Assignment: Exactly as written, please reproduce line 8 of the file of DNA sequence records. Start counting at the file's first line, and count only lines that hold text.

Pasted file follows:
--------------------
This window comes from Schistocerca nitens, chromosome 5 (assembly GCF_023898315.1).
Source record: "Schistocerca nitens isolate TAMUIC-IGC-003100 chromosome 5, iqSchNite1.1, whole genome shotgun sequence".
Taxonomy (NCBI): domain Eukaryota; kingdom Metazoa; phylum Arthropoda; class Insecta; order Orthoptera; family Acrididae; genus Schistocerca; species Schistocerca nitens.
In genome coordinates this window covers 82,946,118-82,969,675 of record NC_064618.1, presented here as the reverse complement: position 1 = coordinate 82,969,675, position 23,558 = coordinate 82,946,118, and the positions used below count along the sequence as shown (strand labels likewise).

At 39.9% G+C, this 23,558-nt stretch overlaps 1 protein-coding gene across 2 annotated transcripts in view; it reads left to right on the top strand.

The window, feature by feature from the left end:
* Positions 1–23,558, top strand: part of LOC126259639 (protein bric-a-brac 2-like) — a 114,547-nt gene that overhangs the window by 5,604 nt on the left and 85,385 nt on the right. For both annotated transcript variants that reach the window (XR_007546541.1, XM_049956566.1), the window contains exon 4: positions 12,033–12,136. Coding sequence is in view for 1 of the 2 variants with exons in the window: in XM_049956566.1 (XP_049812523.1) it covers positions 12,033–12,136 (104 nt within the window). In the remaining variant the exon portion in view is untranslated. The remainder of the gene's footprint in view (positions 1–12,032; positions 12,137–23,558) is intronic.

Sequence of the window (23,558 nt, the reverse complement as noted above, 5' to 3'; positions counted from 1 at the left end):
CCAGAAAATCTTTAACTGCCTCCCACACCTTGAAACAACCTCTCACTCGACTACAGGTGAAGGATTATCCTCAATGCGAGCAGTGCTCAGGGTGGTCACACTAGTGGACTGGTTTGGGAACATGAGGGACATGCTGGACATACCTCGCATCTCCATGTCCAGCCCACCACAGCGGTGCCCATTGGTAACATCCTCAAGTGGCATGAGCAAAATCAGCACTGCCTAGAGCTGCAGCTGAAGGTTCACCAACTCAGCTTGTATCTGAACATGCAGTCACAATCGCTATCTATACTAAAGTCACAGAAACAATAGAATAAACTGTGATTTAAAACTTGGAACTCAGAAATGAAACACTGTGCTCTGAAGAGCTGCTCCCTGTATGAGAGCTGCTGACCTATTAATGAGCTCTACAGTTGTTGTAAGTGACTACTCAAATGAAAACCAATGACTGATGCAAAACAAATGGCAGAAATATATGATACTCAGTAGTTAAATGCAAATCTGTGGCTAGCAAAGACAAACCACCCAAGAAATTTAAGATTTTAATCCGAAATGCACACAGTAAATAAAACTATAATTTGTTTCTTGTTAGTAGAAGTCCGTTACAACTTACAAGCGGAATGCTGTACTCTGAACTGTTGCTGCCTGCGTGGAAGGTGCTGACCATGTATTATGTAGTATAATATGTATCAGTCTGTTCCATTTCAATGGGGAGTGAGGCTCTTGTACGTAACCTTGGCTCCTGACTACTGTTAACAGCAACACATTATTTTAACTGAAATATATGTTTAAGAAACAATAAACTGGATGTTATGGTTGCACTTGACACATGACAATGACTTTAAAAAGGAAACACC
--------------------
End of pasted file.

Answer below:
Sequence of the window (23,558 nt, the reverse complement as noted above, 5' to 3'; positions counted from 1 at the left end):